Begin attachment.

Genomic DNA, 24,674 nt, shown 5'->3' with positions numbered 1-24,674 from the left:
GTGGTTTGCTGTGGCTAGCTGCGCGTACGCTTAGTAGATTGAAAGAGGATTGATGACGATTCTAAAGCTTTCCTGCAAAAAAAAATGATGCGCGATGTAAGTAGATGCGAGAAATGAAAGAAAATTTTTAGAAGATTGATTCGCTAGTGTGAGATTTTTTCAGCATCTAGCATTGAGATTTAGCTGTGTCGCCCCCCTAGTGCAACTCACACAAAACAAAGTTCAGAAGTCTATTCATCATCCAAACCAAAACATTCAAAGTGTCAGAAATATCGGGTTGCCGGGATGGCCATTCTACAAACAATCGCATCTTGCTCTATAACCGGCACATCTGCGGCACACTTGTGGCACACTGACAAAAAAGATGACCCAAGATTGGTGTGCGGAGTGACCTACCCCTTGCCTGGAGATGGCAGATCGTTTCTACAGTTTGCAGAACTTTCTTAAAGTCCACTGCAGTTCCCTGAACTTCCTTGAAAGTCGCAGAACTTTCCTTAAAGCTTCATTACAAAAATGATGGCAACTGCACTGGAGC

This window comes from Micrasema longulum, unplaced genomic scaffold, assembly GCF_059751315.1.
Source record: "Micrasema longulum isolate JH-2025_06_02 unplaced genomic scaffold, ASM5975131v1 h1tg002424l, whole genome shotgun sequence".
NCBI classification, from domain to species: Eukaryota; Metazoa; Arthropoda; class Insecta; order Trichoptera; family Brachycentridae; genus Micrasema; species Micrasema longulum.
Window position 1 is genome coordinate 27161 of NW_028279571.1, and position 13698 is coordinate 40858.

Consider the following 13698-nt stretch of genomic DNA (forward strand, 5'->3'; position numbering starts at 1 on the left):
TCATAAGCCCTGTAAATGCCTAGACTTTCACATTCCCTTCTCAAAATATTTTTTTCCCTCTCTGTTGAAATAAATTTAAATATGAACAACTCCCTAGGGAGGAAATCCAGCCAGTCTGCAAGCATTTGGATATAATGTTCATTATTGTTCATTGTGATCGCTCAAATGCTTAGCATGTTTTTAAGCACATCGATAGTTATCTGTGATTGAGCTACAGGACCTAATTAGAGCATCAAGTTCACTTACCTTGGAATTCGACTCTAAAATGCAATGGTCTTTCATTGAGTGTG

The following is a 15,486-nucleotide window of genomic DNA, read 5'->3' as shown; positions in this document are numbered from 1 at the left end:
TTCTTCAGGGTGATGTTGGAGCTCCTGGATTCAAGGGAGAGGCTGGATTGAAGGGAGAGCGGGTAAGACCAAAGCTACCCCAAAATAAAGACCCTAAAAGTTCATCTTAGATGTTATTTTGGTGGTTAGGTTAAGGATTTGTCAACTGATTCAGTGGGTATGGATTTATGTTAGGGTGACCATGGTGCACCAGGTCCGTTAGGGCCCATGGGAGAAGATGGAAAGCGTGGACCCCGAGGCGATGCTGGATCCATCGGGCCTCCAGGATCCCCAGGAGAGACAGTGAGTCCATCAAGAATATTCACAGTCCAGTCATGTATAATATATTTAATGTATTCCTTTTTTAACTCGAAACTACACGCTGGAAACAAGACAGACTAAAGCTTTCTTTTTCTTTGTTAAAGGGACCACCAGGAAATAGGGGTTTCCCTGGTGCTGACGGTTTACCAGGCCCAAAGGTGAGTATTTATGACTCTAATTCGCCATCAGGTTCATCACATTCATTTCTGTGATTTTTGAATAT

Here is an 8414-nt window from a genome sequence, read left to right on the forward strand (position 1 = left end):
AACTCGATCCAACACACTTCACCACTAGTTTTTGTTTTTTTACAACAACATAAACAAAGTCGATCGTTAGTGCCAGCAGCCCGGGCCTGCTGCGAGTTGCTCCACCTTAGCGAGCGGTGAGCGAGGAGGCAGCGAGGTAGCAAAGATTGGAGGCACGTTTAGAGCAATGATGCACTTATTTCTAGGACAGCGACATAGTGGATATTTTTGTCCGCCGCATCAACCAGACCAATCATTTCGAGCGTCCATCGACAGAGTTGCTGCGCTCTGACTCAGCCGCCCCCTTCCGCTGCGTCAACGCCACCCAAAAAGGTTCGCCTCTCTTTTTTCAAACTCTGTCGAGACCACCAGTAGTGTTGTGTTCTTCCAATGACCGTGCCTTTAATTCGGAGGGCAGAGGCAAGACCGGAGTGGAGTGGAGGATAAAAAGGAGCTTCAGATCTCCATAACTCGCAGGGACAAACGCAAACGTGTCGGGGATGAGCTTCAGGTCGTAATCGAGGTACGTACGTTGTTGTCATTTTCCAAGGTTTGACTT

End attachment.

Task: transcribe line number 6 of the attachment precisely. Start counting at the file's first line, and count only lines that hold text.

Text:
Window position 1 is genome coordinate 27161 of NW_028279571.1, and position 13698 is coordinate 40858.